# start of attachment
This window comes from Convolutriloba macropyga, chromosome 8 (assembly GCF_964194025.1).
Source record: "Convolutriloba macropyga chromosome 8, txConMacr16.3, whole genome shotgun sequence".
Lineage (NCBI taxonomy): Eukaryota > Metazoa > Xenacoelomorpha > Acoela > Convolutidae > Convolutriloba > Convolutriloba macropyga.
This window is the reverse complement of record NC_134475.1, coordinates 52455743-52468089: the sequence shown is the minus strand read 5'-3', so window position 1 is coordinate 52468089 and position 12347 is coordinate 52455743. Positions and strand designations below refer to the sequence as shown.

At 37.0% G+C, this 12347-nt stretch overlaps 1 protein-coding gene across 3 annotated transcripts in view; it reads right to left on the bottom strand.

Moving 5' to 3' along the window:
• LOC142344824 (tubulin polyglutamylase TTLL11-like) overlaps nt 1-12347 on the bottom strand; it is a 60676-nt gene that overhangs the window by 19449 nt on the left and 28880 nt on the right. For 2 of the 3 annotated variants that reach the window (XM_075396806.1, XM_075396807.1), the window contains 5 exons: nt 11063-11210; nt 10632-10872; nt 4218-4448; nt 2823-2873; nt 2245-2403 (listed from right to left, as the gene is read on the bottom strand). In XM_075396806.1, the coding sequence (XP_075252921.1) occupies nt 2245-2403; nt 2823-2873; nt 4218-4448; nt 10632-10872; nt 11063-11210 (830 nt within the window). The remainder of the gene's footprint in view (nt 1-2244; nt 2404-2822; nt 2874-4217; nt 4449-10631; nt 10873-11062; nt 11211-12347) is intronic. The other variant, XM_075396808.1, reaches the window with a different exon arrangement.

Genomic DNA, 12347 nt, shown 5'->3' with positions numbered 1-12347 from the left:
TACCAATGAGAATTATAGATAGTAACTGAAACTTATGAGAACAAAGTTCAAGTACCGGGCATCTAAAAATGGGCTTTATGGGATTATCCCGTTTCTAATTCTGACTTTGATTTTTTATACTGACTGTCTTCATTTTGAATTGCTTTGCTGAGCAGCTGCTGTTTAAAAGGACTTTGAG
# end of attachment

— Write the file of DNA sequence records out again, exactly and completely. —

This window comes from Convolutriloba macropyga, chromosome 8 (assembly GCF_964194025.1).
Source record: "Convolutriloba macropyga chromosome 8, txConMacr16.3, whole genome shotgun sequence".
Lineage (NCBI taxonomy): Eukaryota > Metazoa > Xenacoelomorpha > Acoela > Convolutidae > Convolutriloba > Convolutriloba macropyga.
This window is the reverse complement of record NC_134475.1, coordinates 52455743-52468089: the sequence shown is the minus strand read 5'-3', so window position 1 is coordinate 52468089 and position 12347 is coordinate 52455743. Positions and strand designations below refer to the sequence as shown.

At 37.0% G+C, this 12347-nt stretch overlaps 1 protein-coding gene across 3 annotated transcripts in view; it reads right to left on the bottom strand.

Moving 5' to 3' along the window:
• LOC142344824 (tubulin polyglutamylase TTLL11-like) overlaps nt 1-12347 on the bottom strand; it is a 60676-nt gene that overhangs the window by 19449 nt on the left and 28880 nt on the right. For 2 of the 3 annotated variants that reach the window (XM_075396806.1, XM_075396807.1), the window contains 5 exons: nt 11063-11210; nt 10632-10872; nt 4218-4448; nt 2823-2873; nt 2245-2403 (listed from right to left, as the gene is read on the bottom strand). In XM_075396806.1, the coding sequence (XP_075252921.1) occupies nt 2245-2403; nt 2823-2873; nt 4218-4448; nt 10632-10872; nt 11063-11210 (830 nt within the window). The remainder of the gene's footprint in view (nt 1-2244; nt 2404-2822; nt 2874-4217; nt 4449-10631; nt 10873-11062; nt 11211-12347) is intronic. The other variant, XM_075396808.1, reaches the window with a different exon arrangement.

Genomic DNA, 12347 nt, shown 5'->3' with positions numbered 1-12347 from the left:
TACCAATGAGAATTATAGATAGTAACTGAAACTTATGAGAACAAAGTTCAAGTACCGGGCATCTAAAAATGGGCTTTATGGGATTATCCCGTTTCTAATTCTGACTTTGATTTTTTATACTGACTGTCTTCATTTTGAATTGCTTTGCTGAGCAGCTGCTGTTTAAAAGGACTTTGAG